The term ‘Value’ is used incessantly in the world of betting. Bookmakers, pundits, tipsters and punters all mention it throughout their respective betting operations – but what defines ‘Value’ and why should every serious bettor make spotting value their aim? This article explains what represents good value, and how important the concept is. Read on to find out more…

Calculating Good Value

In order to judge whether the odds being offered by a bookmaker represent good value (in your opinion) it is necessary to think in terms of percentages. The bookmakers have created odds based on the percentage chance of each outcome occurring. A bettor looking to identify value needs to come up with their own percentage, compare it to the odds on offer, and then judge the ‘value’ by comparing the two figures.

Let us look at an example, using the simplest betting event possible – the toss of a coin. It is a simple 50/50 chance (There are no tricks, it never lands on it’s side!). So we think 50% of the time it will land heads, 50% it will land tails – we have put a percentage chance on each outcome. For the purposes of the example, a hypothetical bookmaker offers these odds;

Heads 5/4 (2.25) , Tails 4/6 (1.67).

We need to convert these odds to a percentage to judge the value against our own opinion. To do this, simply divide 100 by the decimal price;

Heads 100/2.25 = 44.44%

Tails 100/1.67 = 59.88%

So the bookmaker has decided that 44% of the time the coin will land heads, and 59% it will land tails. We however, felt that the coin would land heads 50% of the time. Our assessment is that there is a bigger chance of the coin landing heads than the bookmaker has estimated – the perfect example of ‘good value’. We see any odds greater than evens (2.0) as ‘value’.

There is of course, one glaring anomaly in the mathematics above. The bookmaker has percentages which, when combined, total 104.32%. This is deliberate. If you perform the above calculations on any given betting market, you will find the total percentages normally range between 104% to 115%. This figure above 100% represents the ‘over round’ figure – and is where the bookmaker generates their profit (A total figure less than 100% would mean every outcome could be backed, in a way that guaranteed a profit for the punter – not good business for a bookie.)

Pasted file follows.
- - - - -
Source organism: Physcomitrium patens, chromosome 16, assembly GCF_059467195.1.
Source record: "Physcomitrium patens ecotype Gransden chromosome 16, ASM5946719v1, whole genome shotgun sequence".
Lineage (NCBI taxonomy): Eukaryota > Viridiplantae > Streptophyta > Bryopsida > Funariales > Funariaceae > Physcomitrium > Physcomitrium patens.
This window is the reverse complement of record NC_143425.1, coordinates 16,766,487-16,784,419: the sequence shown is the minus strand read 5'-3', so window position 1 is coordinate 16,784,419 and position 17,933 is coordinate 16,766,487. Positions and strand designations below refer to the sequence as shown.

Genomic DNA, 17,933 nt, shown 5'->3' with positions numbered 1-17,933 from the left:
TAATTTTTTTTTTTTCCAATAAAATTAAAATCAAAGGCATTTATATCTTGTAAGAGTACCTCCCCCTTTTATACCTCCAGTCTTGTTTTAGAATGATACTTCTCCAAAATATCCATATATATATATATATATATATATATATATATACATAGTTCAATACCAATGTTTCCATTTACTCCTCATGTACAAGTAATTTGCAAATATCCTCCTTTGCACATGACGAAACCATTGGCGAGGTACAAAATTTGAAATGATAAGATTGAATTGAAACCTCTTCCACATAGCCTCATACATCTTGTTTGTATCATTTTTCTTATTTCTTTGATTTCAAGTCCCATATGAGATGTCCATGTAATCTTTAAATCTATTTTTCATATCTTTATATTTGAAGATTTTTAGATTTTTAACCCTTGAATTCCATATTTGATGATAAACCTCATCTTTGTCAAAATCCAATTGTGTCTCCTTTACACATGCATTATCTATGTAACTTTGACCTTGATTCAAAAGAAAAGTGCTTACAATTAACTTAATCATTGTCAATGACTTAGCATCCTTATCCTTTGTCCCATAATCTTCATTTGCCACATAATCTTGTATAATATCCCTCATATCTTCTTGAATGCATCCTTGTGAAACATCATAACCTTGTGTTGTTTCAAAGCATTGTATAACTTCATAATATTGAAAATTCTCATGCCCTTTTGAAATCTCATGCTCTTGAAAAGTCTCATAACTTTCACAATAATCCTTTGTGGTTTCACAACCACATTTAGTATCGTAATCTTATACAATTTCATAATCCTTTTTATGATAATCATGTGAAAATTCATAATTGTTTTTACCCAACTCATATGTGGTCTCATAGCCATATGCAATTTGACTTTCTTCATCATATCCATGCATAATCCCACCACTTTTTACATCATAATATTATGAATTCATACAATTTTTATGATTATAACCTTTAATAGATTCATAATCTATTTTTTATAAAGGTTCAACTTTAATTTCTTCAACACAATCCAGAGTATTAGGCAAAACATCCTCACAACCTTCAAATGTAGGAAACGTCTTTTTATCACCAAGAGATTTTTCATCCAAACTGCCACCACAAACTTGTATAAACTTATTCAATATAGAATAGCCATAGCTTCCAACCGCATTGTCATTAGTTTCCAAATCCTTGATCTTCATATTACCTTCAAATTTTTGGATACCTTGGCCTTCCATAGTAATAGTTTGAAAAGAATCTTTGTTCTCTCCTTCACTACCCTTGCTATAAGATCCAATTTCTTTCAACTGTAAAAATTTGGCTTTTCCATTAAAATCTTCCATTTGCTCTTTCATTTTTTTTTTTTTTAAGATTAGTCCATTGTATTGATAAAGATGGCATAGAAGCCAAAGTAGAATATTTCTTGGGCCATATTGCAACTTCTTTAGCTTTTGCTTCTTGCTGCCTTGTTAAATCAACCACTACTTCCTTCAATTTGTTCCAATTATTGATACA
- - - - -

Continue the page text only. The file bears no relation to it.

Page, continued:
So in our rather far-fetched scenario, where the bookmaker has misjudged the outcome of a coin toss, we can back ‘Heads’ in full knowledge that we are getting good value on our bet.

The ‘Over-Round’ impact

The over-round however, is what makes finding bets of genuinely good value very difficult. Bookmakers tend not to make too many mistakes, and even when your opinion differs from theirs, the over-round will eliminate any edge you may hope to find. This is because when we put percentages on the potential outcomes, our total will be 100%. Using a real example, we can see this in practise – Ladbrokes have priced up Everton versus Aston Villa as;

Everton 1.91 (100/1.91 = 52.35%)

Aston Villa 3.75 (100/3.75 = 26.67%)

Draw 3.2 (100/3.2 = 31.25%)

Total 110.27%

We may have calculated the chances as;

Everton 51%

Aston Villa 20%

Draw 29%

Although we are less keen on Aston Villa’s chances than the bookmakers, and we also see a draw occurring less often, there is still no ‘value’ from our perspective – The odds on an Everton win still do not offer the price we want to justify a bet (We need 1.95 or larger) . This scenario will happen in the majority of events as the over-round is so difficult to overcome – but it does happen, and when you find odds that represent good value, get on!

The barrage of percentages and analysis may seem impossible with the vast array of betting markets available, but once the process has been followed a handful of times, it becomes second nature. It also only becomes necessary to look for value where we are interested, for example, in the match priced up above, we may have wanted to back Everton, but wanted at least Evens (or maybe 1.95) to do so – once we see the odds are not sufficient we can move on to other betting options without worrying about the Villa win or draw.

One last note of caution. If betting on the exchanges (such as Betfair), always reduce the odds you are offered by the commission rate before calculating the percentages. Exchanges generally take roughly 5% commission on any winning bets (Though this figure varies), so this needs to be included in any calculations before value can be judged accurately.